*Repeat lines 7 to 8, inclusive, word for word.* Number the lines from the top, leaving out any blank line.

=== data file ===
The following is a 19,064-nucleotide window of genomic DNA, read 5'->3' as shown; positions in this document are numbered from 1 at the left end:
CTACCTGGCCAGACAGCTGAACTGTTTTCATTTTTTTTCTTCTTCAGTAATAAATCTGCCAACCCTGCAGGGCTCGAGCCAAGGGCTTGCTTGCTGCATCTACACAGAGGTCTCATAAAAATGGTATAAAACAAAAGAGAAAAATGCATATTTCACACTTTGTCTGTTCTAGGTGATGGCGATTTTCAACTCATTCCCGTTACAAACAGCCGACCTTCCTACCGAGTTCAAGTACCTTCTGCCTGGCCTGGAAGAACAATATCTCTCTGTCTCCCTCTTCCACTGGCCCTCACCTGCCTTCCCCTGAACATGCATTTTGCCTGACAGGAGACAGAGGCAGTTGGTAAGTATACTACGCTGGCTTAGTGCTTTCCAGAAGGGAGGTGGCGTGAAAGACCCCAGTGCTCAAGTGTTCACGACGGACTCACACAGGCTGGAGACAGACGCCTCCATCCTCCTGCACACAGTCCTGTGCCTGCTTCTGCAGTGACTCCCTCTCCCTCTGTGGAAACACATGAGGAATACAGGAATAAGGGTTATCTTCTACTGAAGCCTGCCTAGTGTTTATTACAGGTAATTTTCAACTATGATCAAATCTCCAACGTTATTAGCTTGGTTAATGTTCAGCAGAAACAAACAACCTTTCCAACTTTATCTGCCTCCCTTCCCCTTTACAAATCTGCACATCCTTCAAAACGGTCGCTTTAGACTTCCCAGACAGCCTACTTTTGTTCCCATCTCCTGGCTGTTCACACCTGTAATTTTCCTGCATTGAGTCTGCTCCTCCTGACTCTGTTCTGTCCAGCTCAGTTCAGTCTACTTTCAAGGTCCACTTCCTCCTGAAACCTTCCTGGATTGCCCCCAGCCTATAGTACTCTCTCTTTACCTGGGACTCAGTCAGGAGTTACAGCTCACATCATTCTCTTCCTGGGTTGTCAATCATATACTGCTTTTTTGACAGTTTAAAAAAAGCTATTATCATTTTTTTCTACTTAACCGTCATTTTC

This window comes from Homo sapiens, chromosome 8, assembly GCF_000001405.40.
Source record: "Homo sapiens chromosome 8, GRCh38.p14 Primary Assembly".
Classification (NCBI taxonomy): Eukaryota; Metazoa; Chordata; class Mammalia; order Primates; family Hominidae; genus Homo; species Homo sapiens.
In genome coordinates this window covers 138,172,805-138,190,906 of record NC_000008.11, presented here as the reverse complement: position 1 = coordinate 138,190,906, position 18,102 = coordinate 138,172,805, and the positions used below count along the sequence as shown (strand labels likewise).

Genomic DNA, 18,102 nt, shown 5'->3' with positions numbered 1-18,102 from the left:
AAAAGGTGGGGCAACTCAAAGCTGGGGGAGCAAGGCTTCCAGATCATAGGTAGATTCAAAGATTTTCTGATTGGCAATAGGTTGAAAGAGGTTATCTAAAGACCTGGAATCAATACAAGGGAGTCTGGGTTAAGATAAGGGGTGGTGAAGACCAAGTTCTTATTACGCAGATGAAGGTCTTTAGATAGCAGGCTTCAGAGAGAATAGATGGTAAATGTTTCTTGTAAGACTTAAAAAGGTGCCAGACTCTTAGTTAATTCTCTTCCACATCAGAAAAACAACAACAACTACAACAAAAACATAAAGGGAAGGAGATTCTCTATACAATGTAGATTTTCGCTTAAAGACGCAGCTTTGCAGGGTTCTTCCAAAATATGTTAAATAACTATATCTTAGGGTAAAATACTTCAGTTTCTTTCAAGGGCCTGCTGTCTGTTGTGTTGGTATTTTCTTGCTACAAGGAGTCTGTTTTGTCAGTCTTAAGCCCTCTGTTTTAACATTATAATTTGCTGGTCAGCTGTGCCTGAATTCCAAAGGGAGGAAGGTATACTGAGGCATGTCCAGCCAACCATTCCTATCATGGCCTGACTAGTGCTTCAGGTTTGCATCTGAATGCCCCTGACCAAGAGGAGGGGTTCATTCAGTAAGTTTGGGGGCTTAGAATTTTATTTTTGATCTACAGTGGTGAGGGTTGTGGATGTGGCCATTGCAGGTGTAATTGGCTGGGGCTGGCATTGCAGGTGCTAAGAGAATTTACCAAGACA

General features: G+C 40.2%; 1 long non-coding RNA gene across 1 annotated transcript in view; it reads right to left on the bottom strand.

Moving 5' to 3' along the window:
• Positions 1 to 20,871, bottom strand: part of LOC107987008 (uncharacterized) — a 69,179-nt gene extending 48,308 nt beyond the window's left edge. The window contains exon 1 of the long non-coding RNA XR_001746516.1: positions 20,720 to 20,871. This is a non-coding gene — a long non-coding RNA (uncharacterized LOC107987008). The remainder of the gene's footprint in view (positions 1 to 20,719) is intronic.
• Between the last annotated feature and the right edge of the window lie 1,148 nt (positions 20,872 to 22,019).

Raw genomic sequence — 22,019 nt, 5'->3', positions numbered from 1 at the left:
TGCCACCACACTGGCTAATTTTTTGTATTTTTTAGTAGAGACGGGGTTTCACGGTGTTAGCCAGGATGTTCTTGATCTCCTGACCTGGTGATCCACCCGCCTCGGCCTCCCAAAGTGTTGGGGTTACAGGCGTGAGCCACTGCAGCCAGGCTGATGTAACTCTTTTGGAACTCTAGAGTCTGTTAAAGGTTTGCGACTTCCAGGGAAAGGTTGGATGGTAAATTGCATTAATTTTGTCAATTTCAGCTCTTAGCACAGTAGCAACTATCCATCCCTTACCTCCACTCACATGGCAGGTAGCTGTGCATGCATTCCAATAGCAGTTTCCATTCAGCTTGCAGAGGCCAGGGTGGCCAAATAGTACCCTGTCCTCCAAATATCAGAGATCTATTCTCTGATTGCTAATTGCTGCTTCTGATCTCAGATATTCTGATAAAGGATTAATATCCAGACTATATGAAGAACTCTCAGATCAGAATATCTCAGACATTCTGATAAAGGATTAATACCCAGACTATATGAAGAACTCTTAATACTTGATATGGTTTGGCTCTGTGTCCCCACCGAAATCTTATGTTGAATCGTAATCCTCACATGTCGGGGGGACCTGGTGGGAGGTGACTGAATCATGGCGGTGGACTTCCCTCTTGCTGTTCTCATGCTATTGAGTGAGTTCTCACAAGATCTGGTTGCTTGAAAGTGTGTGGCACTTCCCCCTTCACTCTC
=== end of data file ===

Genomic DNA, 18,102 nt, shown 5'->3' with positions numbered 1-18,102 from the left:
AAAAGGTGGGGCAACTCAAAGCTGGGGGAGCAAGGCTTCCAGATCATAGGTAGATTCAAAGATTTTCTGATTGGCAATAGGTTGAAAGAGGTTATCTAAAGACCTGGAATCAATACAAGGGAGTCTGGGTTAAGATAAGGGGTGGTGAAGACCAAGTTCTTATTACGCAGATGAAGGTCTTTAGATAGCAGGCTTCAGAGAGAATAGATGGTAAATGTTTCTTGTAAGACTTAAAAAGGTGCCAGACTCTTAGTTAATTCTCTTCCACATCAGAAAAACAACAACAACTACAACAAAAACATAAAGGGAAGGAGATTCTCTATACAATGTAGATTTTCGCTTAAAGACGCAGCTTTGCAGGGTTCTTCCAAAATATGTTAAATAACTATATCTTAGGGTAAAATACTTCAGTTTCTTTCAAGGGCCTGCTGTCTGTTGTGTTGGTATTTTCTTGCTACAAGGAGTCTGTTTTGTCAGTCTTAAGCCCTCTGTTTTAACATTATAATTTGCTGGTCAGCTGTGCCTGAATTCCAAAGGGAGGAAGGTATACTGAGGCATGTCCAGCCAACCATTCCTATCATGGCCTGACTAGTGCTTCAGGTTTGCATCTGAATGCCCCTGACCAAGAGGAGGGGTTCATTCAGTAAGTTTGGGGGCTTAGAATTTTATTTTTGATCTACAGTGGTGAGGGTTGTGGATGTGGCCATTGCAGGTGTAATTGGCTGGGGCTGGCATTGCAGGTGCTAAGAGAATTTACCAAGACA